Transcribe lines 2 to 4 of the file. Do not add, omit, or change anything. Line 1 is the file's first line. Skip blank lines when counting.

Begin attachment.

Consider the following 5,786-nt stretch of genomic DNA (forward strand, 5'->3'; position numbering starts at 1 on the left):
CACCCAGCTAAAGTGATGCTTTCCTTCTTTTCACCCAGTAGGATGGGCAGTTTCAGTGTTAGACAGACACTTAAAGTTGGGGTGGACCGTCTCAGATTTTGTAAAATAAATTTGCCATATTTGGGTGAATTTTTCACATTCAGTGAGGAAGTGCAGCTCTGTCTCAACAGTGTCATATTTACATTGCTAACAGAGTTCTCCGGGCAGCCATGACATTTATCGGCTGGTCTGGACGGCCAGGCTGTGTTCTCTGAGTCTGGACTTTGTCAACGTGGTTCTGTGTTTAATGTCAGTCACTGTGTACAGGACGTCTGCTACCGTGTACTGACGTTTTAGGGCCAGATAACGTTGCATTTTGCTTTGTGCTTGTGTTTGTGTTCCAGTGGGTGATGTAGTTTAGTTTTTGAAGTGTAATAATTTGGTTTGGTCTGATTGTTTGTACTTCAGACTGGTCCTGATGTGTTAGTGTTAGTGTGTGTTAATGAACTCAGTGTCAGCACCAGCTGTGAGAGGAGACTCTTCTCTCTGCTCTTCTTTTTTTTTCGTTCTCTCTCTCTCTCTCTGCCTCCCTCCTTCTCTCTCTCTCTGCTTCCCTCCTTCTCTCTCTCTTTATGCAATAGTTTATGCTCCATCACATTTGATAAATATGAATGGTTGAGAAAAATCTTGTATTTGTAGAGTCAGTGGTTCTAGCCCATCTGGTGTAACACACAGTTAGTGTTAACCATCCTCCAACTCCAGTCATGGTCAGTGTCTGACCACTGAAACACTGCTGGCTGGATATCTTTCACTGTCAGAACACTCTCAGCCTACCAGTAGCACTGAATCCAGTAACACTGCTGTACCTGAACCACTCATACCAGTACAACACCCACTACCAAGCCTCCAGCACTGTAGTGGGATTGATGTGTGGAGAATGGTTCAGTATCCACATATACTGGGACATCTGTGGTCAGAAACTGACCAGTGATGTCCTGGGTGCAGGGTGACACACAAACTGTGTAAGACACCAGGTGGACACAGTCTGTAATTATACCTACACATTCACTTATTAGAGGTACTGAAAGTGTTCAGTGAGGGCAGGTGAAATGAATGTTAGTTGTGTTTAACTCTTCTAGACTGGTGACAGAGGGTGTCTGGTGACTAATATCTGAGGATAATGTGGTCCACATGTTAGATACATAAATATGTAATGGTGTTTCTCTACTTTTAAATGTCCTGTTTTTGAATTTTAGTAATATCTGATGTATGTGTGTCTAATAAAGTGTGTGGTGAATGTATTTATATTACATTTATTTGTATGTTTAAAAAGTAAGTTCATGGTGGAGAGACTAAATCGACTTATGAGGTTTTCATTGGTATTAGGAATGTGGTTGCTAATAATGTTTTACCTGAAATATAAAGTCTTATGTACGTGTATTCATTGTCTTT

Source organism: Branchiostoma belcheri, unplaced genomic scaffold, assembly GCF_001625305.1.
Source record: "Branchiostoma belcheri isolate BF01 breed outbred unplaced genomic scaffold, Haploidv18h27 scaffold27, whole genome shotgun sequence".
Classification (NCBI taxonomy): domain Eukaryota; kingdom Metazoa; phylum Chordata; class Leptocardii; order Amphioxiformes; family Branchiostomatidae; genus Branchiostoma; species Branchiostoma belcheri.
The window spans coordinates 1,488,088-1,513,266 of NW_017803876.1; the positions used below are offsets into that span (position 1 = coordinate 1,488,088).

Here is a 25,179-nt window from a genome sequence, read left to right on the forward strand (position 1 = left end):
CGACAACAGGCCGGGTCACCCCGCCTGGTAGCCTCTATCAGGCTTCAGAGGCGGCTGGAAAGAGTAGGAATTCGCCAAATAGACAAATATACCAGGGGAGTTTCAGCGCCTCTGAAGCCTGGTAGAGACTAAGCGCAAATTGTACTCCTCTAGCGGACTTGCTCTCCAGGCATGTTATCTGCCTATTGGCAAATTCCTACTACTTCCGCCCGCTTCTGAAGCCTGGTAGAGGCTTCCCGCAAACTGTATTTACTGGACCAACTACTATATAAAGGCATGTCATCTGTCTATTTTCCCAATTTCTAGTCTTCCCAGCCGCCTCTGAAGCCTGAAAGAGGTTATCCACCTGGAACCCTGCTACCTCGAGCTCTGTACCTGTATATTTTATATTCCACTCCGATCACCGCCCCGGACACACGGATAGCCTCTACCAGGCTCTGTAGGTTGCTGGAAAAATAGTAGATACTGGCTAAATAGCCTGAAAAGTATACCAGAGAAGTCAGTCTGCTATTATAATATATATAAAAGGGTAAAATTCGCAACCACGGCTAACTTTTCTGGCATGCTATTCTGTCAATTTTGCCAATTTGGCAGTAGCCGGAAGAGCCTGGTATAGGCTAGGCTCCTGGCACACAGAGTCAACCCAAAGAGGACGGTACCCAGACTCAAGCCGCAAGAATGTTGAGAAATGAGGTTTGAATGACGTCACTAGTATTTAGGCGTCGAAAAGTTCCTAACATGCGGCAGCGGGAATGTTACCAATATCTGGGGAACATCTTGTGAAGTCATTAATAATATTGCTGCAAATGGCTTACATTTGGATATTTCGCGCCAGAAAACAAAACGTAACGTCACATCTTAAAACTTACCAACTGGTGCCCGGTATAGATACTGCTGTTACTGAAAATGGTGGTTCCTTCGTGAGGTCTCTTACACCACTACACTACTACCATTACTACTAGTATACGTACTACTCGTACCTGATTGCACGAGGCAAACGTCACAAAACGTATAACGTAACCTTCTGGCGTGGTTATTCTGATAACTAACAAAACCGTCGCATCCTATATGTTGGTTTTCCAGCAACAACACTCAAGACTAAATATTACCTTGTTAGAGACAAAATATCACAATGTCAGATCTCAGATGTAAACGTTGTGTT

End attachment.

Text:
CACCCAGCTAAAGTGATGCTTTCCTTCTTTTCACCCAGTAGGATGGGCAGTTTCAGTGTTAGACAGACACTTAAAGTTGGGGTGGACCGTCTCAGATTTTGTAAAATAAATTTGCCATATTTGGGTGAATTTTTCACATTCAGTGAGGAAGTGCAGCTCTGTCTCAACAGTGTCATATTTACATTGCTAACAGAGTTCTCCGGGCAGCCATGACATTTATCGGCTGGTCTGGACGGCCAGGCTGTGTTCTCTGAGTCTGGACTTTGTCAACGTGGTTCTGTGTTTAATGTCAGTCACTGTGTACAGGACGTCTGCTACCGTGTACTGACGTTTTAGGGCCAGATAACGTTGCATTTTGCTTTGTGCTTGTGTTTGTGTTCCAGTGGGTGATGTAGTTTAGTTTTTGAAGTGTAATAATTTGGTTTGGTCTGATTGTTTGTACTTCAGACTGGTCCTGATGTGTTAGTGTTAGTGTGTGTTAATGAACTCAGTGTCAGCACCAGCTGTGAGAGGAGACTCTTCTCTCTGCTCTTCTTTTTTTTTCGTTCTCTCTCTCTCTCTCTGCCTCCCTCCTTCTCTCTCTCTCTGCTTCCCTCCTTCTCTCTCTCTTTATGCAATAGTTTATGCTCCATCACATTTGATAAATATGAATGGTTGAGAAAAATCTTGTATTTGTAGAGTCAGTGGTTCTAGCCCATCTGGTGTAACACACAGTTAGTGTTAACCATCCTCCAACTCCAGTCATGGTCAGTGTCTGACCACTGAAACACTGCTGGCTGGATATCTTTCACTGTCAGAACACTCTCAGCCTACCAGTAGCACTGAATCCAGTAACACTGCTGTACCTGAACCACTCATACCAGTACAACACCCACTACCAAGCCTCCAGCACTGTAGTGGGATTGATGTGTGGAGAATGGTTCAGTATCCACATATACTGGGACATCTGTGGTCAGAAACTGACCAGTGATGTCCTGGGTGCAGGGTGACACACAAACTGTGTAAGACACCAGGTGGACACAGTCTGTAATTATACCTACACATTCACTTATTAGAGGTACTGAAAGTGTTCAGTGAGGGCAGGTGAAATGAATGTTAGTTGTGTTTAACTCTTCTAGACTGGTGACAGAGGGTGTCTGGTGACTAATATCTGAGGATAATGTGGTCCACATGTTAGATACATAAATATGTAATGGTGTTTCTCTACTTTTAAATGTCCTGTTTTTGAATTTTAGTAATATCTGATGTATGTGTGTCTAATAAAGTGTGTGGTGAATGTATTTATATTACATTTATTTGTATGTTTAAAAAGTAAGTTCATGGTGGAGAGACTAAATCGACTTATGAGGTTTTCATTGGTATTAGGAATGTGGTTGCTAATAATGTTTTACCTGAAATATAAAGTCTTATGTACGTGTATTCATTGTCTTT

Source organism: Branchiostoma belcheri, unplaced genomic scaffold, assembly GCF_001625305.1.
Source record: "Branchiostoma belcheri isolate BF01 breed outbred unplaced genomic scaffold, Haploidv18h27 scaffold27, whole genome shotgun sequence".